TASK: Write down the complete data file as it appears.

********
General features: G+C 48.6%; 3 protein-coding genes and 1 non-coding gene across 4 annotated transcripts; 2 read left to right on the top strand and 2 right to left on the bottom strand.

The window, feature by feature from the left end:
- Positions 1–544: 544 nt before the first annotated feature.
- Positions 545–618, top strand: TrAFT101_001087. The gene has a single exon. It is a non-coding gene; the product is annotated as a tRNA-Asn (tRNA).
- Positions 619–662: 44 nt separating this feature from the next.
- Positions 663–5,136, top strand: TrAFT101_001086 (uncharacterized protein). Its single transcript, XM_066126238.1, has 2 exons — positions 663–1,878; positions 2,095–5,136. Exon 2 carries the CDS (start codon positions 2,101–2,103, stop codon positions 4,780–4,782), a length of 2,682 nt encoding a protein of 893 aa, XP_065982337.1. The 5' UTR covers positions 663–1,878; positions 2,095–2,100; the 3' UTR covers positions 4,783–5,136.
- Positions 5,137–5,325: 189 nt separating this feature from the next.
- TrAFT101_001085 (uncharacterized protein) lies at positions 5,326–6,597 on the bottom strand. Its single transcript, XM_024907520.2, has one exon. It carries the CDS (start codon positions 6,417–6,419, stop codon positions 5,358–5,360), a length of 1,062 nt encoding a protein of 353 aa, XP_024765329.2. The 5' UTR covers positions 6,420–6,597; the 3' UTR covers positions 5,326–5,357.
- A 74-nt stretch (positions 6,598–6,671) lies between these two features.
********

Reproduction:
General features: G+C 48.6%; 3 protein-coding genes and 1 non-coding gene across 4 annotated transcripts; 2 read left to right on the top strand and 2 right to left on the bottom strand.

The window, feature by feature from the left end:
- Positions 1–544: 544 nt before the first annotated feature.
- Positions 545–618, top strand: TrAFT101_001087. The gene has a single exon. It is a non-coding gene; the product is annotated as a tRNA-Asn (tRNA).
- Positions 619–662: 44 nt separating this feature from the next.
- Positions 663–5,136, top strand: TrAFT101_001086 (uncharacterized protein). Its single transcript, XM_066126238.1, has 2 exons — positions 663–1,878; positions 2,095–5,136. Exon 2 carries the CDS (start codon positions 2,101–2,103, stop codon positions 4,780–4,782), a length of 2,682 nt encoding a protein of 893 aa, XP_065982337.1. The 5' UTR covers positions 663–1,878; positions 2,095–2,100; the 3' UTR covers positions 4,783–5,136.
- Positions 5,137–5,325: 189 nt separating this feature from the next.
- TrAFT101_001085 (uncharacterized protein) lies at positions 5,326–6,597 on the bottom strand. Its single transcript, XM_024907520.2, has one exon. It carries the CDS (start codon positions 6,417–6,419, stop codon positions 5,358–5,360), a length of 1,062 nt encoding a protein of 353 aa, XP_024765329.2. The 5' UTR covers positions 6,420–6,597; the 3' UTR covers positions 5,326–5,357.
- A 74-nt stretch (positions 6,598–6,671) lies between these two features.